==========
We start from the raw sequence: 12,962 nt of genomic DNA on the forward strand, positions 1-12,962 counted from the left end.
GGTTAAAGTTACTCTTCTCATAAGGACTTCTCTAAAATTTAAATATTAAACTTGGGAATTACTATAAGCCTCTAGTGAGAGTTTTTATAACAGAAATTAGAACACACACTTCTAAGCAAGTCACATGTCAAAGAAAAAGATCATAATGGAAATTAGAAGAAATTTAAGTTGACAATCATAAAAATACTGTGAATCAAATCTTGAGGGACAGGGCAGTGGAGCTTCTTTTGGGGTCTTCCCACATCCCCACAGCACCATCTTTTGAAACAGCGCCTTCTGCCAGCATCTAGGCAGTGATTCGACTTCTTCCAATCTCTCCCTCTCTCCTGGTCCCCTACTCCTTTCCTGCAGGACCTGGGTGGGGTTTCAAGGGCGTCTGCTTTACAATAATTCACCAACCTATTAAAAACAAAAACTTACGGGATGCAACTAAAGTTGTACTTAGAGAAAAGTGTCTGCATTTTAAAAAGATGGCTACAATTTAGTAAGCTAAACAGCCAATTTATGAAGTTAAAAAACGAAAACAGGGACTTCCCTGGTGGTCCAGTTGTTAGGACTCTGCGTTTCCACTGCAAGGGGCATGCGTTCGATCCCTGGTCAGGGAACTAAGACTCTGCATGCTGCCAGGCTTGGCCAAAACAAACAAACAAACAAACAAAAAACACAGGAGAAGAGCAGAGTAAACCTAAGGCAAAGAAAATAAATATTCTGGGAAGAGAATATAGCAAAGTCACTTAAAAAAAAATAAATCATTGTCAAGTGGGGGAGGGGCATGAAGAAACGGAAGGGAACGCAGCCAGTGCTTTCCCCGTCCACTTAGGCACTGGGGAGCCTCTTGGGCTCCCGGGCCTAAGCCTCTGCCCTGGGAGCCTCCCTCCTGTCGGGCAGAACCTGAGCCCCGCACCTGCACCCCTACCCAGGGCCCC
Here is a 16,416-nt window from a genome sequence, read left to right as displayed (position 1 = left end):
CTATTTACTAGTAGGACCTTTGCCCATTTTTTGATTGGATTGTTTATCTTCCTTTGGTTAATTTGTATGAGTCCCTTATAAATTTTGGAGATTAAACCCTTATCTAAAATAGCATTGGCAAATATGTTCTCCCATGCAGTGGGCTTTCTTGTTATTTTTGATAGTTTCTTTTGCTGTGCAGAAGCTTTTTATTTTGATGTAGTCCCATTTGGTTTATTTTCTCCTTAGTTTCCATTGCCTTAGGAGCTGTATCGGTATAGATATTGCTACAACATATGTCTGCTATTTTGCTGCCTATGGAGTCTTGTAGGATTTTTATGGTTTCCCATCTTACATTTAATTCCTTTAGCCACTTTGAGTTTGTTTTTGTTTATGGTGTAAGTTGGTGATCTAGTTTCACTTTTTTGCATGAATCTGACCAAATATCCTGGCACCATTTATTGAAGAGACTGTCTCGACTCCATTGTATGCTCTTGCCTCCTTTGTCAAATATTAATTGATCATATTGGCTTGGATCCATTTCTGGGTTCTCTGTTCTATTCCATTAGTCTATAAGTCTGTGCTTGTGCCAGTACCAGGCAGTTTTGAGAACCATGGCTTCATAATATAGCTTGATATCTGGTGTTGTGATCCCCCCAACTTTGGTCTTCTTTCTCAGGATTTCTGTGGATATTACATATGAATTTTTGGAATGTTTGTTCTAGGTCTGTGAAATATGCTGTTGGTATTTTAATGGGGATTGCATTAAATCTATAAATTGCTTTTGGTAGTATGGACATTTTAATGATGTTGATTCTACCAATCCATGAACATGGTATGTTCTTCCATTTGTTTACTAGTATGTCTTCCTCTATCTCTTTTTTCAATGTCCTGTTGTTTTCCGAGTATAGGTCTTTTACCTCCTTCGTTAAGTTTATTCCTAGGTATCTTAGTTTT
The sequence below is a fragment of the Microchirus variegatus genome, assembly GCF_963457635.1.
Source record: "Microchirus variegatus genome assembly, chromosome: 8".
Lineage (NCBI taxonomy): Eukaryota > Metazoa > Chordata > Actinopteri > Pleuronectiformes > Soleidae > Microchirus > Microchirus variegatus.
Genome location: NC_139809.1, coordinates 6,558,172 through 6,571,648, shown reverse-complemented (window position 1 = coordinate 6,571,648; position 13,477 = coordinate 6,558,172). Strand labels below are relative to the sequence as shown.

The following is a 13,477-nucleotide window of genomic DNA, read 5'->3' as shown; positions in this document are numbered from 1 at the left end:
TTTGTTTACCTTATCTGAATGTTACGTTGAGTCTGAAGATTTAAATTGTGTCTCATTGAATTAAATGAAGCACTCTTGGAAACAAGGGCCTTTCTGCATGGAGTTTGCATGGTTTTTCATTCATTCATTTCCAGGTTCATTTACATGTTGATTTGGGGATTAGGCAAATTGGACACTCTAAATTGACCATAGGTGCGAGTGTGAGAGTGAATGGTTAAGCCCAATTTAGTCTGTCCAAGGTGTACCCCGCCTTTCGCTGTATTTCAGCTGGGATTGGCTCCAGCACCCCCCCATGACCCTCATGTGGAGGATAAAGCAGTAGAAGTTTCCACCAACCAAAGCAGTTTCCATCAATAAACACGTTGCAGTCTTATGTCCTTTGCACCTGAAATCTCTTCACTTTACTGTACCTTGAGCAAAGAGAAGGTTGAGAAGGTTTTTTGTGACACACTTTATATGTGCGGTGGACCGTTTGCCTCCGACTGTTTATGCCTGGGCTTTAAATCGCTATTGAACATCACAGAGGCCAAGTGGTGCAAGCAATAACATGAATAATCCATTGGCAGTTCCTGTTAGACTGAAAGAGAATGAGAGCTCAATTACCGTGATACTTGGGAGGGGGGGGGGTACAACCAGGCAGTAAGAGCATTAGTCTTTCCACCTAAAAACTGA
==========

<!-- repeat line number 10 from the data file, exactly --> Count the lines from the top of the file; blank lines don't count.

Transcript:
TTTGTTTACCTTATCTGAATGTTACGTTGAGTCTGAAGATTTAAATTGTGTCTCATTGAATTAAATGAAGCACTCTTGGAAACAAGGGCCTTTCTGCATGGAGTTTGCATGGTTTTTCATTCATTCATTTCCAGGTTCATTTACATGTTGATTTGGGGATTAGGCAAATTGGACACTCTAAATTGACCATAGGTGCGAGTGTGAGAGTGAATGGTTAAGCCCAATTTAGTCTGTCCAAGGTGTACCCCGCCTTTCGCTGTATTTCAGCTGGGATTGGCTCCAGCACCCCCCCATGACCCTCATGTGGAGGATAAAGCAGTAGAAGTTTCCACCAACCAAAGCAGTTTCCATCAATAAACACGTTGCAGTCTTATGTCCTTTGCACCTGAAATCTCTTCACTTTACTGTACCTTGAGCAAAGAGAAGGTTGAGAAGGTTTTTTGTGACACACTTTATATGTGCGGTGGACCGTTTGCCTCCGACTGTTTATGCCTGGGCTTTAAATCGCTATTGAACATCACAGAGGCCAAGTGGTGCAAGCAATAACATGAATAATCCATTGGCAGTTCCTGTTAGACTGAAAGAGAATGAGAGCTCAATTACCGTGATACTTGGGAGGGGGGGGGGTACAACCAGGCAGTAAGAGCATTAGTCTTTCCACCTAAAAACTGA